I'm in a steel cage in the warm, musty basement of the apartment building where our extra boxes are stored. I've been down here half an hour moving things around. At first I was nervous. It's windowless and lit by too few flickering lights. I've finally quit jumping every time I hear an odd noise, although there are enough bugs scurrying around that I stop to frantically shake my head or wipe my bare arms off every few minutes.
I'm down here to find a few of my favorite books that I refuse to get rid of. But I spot a particular stack of boxes and I can't ignore them anymore.
These boxes are sealed with yellowing tape. I'm pretty sure none of them have been opened since dad packed them the very first time we moved. Five years and three months ago. They have the letter M written on them in black marker.
M is for Maggie. My mother.
I pick up the kitchen knife, and before I talk myself out of it, I cut the tape on one of them. Too quickly, I also cut my finger. It's just a little cut. I could stop and go get a bandaid, but if I do, I'm pretty sure I won't come back down here. I use the bottom edge of my tshirt and wipe my finger. I sit on a box and hold it as I wait for it to stop oozing blood.
I stare inside the box. I don't know what will be in there. What I'd like to find is a picture of the three of us, five-year old me and my parents, that was taken at Disneyworld. We're all wearing mouse ears, and dad's hamming it up by also wearing a princess tiara. I haven't seen this photo, or any of the photos we used to have around the house since right after it happened. I don't think dad threw them out. He did get rid of her clothes while I was away at Grammy Potter's. But he kept some of her stuff, and that's what I always figured must be in these boxes.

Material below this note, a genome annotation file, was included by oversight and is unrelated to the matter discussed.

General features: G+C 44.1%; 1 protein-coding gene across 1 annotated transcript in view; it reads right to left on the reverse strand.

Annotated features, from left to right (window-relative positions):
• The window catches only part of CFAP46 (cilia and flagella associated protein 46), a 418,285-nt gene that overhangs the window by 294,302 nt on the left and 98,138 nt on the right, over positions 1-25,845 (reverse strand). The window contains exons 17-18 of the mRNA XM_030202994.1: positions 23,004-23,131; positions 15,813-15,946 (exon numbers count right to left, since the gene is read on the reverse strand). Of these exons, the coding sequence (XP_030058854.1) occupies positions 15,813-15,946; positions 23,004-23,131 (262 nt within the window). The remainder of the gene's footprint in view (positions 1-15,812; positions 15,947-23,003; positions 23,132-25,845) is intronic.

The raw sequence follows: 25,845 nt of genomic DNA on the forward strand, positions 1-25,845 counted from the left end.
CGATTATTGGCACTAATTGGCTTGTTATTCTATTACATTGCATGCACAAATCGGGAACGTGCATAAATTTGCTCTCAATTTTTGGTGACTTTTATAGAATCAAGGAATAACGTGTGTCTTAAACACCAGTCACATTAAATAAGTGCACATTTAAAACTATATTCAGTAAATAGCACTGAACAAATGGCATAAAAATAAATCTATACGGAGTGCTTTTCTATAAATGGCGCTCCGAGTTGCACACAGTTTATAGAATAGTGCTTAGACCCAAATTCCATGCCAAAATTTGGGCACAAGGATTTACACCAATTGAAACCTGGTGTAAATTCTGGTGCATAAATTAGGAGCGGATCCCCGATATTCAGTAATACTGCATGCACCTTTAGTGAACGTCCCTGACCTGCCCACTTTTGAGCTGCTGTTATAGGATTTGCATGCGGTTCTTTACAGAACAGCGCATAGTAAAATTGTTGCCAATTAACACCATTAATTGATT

He says we're here for good. She needs to be here, too.
With my free hand, I reach over and open one of the flaps of this M box.
There are DVDs on top, our family movies. I forgot about these. I take them out. Her jewelry box takes up much more of the interior. Along the side, on their edges, I see picture frames. I pull one out, and yes, it's the one I'm looking for. Me and dad, redhaired, the same smile, mine minus a front tooth. So clearly father and daughter. And there's my pretty blonde mom. Maggie.
Sometimes when you're supposed to smile for a photo, you don't feel like smiling. But you do your best, you smile. And then you see the pic of yourself later and you can just tell, in spite of the smile, that you weren't happy. If you put your hand over the lower part of the picture so you can just see your eyes, it's pretty clear what you were really feeling.
I do that now. And I shiver. My mom's eyes don't seem to have any expression. They look lifeless. Her eyes look...
Stop it, Alison, I tell myself. You're being stupid.
I put that frame down and pull out another. This one is a wedding photo, taken in Vegas.
I'm in this one, too, but I wouldn't be born for another week. Mom looks happier here. She's wearing a baggy cotton dress and holding a ribbonwrapped bunch of echinacea. Dad is dressed like Elvis with a microphone, and is posed accordingly.
I used to hide this picture when my friends came over. Now I decide to put it on the table by the front door where my dad's girlfriend can't miss it. And I'll put the Disney photo in my room, I guess. Even though it kind of creeps me out now. Probably I'll turn it to face away from my bed so she won't be looking at me as I sleep.
Finally, I reach in to take out the third frame. As I do, I notice my finger has started bleeding and my hand is slick. The frame slips from my hand and I hear the glass crack as it hits the floor. I wipe off my hand and reach down to pick it up.
It's a black and white photo of me as a baby with my mom holding me. My eyes are closed and my thumb is in my mouth. My mom is sitting next to a window, looking out. I resist the urge to interpret the look in her eyes. I use my shirt to clean my blood off the frame and I put it back in the box.
I want to look at everything in the M boxes, but I don't have time before dad gets home, and I'm dusty and kind of bloody and I need a shower. I close the flaps and put another box on top.
I take the other two pictures with me.